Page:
Local songwriters will host a song-share session
Event is a safe place for all levels of musicians
Sometimes songwriters get nervous when someone critiques their music.
That’s why Park City-based singer and songwriters Elizabeth Hareza and Bill McGinnis have established song-share sessions.
“Every month, we get together and have songwriters share the songs they’ve been working on,” Hareza told The Park Record. “We go around the room and each take turns playing a song and then open things up to conversation.”
The group will talk about the song for about five minutes or so, and move to the next person.
“We first point out what we like about the song and then add some ideas that will make the song better, whether it’s a chord change or a lyric change,” Hareza said. “It’s an open feedback session, but we also want people to feel comfortable receiving and giving critiques.”
The next Park City song-share session will be from 6-8:30 p.m. on Thursday, Oct. 12, in room 101 at the Park City Library, 1255 Park Ave.
The event is free and open to songwriters and the public.
“We would love people who aren’t songwriters to come as well,” Hareza said. “But we want to emphasize that this is a listening event. It’s not a place to pass your business cards around.”
Participating songwriters should bring five to 10 copies of lyrics, as well as paper, writing utensils and open minds and ears.
“We also ask people to leave their egos at home and treat each other with respect during the song share,” Hareza said. “This is a safe place for people to share their art, and art is a sensitive and personal thing.”
The song share is for all levels of songwriters from beginners to professionals.
“The idea is to make it something for everyone, no matter where they are in their writing,” Hareza said. “It’s also for songwriters of different styles — pop, folk, rock.
“There are many people who feel like they aren’t songwriters, but I tell anyone who has composed a sentence or written poetry that they can certainly be songwriters,” she said. “There’s nothing to it, but a passion for something to say.”
The song share is also a place for nonsongwriters to listen.
“Nonsongwriters are also encouraged to bring paper and writing utensils and open minds and ears,” Hareza said. “If we have time, we’ll have them give feedback as well, but we would love people to come and get a feel for what we’re doing. This is a listening event, and we would love people to join us and get inspired. Maybe next time they can bring their own songs.”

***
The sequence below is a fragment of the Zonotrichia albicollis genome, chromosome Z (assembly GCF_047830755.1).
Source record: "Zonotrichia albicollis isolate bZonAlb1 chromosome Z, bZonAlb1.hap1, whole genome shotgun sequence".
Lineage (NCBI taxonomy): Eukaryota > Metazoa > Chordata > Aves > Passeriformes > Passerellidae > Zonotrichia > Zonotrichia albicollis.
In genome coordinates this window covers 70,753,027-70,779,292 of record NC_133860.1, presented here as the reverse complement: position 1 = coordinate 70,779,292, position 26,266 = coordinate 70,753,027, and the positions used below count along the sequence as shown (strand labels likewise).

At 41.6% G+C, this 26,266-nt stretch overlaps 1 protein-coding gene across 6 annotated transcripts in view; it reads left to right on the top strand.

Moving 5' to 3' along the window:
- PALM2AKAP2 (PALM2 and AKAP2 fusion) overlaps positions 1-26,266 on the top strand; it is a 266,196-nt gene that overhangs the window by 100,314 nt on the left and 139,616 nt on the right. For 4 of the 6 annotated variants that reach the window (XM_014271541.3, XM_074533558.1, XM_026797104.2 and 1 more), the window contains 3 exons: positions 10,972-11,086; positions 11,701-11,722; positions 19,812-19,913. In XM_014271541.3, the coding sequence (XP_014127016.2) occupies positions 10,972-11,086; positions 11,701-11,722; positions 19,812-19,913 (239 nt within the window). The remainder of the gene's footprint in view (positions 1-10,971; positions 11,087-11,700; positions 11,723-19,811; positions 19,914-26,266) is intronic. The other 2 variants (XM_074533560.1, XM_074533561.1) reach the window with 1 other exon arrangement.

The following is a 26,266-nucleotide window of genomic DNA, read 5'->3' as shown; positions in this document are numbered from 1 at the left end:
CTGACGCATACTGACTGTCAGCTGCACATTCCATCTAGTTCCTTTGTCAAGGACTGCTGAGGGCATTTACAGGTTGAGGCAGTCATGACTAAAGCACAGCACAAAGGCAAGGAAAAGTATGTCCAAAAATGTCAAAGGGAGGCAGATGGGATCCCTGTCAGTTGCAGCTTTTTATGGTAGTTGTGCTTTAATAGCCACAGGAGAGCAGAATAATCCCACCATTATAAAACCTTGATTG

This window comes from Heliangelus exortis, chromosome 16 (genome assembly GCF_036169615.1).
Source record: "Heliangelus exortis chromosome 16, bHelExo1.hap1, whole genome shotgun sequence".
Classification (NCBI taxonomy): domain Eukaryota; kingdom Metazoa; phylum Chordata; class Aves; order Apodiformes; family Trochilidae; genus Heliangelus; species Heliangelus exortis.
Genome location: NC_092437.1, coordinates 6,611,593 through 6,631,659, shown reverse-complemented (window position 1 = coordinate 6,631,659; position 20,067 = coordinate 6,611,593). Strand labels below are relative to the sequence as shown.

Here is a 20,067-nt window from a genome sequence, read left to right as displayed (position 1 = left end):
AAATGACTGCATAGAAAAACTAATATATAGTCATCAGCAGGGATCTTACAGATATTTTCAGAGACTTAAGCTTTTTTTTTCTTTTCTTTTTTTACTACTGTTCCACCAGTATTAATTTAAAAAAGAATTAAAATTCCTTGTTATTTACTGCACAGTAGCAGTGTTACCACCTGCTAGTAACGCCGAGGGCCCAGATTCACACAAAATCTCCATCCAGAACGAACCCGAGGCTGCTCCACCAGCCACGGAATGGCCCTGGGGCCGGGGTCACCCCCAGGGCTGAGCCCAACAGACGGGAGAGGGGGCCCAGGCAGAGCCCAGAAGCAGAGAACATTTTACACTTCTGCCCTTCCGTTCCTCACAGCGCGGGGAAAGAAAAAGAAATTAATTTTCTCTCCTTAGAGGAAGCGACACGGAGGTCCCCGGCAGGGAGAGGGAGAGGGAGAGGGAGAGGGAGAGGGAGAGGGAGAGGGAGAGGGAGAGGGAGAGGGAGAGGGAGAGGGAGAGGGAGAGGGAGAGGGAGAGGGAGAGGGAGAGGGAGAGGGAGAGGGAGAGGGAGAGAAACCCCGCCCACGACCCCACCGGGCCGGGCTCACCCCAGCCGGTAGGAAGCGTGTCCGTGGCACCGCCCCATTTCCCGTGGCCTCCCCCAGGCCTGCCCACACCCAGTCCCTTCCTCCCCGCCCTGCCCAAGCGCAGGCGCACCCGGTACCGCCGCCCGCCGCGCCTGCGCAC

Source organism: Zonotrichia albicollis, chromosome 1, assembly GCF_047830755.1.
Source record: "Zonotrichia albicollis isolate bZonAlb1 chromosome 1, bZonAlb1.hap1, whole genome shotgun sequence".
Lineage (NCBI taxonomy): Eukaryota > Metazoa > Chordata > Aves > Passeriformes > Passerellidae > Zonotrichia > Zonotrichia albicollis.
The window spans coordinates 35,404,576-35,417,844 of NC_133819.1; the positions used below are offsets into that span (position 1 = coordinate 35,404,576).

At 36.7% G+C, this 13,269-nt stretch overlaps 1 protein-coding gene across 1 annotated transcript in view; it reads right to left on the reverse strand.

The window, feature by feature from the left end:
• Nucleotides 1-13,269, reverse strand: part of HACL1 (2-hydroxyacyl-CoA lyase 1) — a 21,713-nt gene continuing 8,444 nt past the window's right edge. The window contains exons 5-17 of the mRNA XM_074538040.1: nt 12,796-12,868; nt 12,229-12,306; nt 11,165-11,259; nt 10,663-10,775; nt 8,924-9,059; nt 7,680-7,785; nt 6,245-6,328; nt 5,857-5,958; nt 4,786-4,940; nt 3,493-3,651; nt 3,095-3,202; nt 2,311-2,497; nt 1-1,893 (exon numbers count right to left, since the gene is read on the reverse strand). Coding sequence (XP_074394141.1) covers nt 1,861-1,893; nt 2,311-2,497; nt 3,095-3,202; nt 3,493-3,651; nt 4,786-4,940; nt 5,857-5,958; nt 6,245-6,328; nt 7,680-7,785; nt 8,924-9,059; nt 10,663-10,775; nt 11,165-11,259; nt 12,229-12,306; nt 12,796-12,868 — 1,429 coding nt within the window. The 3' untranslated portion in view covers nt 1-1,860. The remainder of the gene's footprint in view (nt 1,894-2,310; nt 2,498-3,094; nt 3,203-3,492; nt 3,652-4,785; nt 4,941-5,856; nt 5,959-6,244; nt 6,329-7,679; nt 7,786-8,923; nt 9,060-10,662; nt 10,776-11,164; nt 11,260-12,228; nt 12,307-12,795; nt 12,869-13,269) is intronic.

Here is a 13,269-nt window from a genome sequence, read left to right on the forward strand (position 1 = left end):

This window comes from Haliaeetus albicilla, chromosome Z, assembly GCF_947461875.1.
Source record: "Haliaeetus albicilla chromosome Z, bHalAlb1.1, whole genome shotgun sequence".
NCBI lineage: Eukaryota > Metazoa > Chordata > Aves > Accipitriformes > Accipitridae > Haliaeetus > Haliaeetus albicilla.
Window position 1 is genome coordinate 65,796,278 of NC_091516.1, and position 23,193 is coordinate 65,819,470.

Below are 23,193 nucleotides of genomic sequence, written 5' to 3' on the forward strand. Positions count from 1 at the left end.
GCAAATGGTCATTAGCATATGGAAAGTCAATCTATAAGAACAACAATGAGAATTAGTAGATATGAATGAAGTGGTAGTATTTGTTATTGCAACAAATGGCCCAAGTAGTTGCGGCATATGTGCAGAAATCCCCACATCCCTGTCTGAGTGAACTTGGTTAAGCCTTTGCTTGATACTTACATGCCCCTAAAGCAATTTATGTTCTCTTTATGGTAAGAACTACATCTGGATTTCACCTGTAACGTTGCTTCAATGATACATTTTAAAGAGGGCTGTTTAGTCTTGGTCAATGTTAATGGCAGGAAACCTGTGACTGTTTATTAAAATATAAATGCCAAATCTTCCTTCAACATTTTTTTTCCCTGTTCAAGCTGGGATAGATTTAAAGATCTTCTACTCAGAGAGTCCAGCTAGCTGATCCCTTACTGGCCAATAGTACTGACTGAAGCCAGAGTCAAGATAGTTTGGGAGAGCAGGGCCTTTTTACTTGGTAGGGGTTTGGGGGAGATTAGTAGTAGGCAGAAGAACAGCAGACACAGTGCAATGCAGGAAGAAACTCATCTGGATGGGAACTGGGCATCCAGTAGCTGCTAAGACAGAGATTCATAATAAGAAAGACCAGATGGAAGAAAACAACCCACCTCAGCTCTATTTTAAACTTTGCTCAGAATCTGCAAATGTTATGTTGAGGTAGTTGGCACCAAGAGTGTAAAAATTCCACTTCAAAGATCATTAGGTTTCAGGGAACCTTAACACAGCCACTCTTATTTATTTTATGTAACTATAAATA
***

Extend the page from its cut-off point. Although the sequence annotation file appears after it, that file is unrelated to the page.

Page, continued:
As moderator, Hareza will keep the sessions moving forward and be sure the songwriters won’t end the session feeling discouraged.
“That’s why we tell people to leave their egos at home,” she said. “Of course people who come will want to get to know you and your music, but it’s not really a place to plug the music. The main focus is to create a safe environment for people to better their songs and interact with others.”
RSVPs aren’t necessary, but do help Hareza and McGinnis with logistics.
“They just give us a heads up, because sometimes we’ll bring some snacks,” Hareza said. “However, when people RSVP, they can ask me questions about the song share.”
A free songwriters song share will be held from 6-8:30 p.m. on Thursday, Oct. 12, at Park City Library, Room 101. RSVP by emailing Elizabeth Hareza at email@example.com or Bill McGinnis at firstname.lastname@example.org.
Start a dialogue, stay on topic and be civil.
If you don't follow the rules, your comment may be deleted.
A new conservation endowment will help Swaner Preserve and EcoCenter maintain its 1,200-acre wetlands.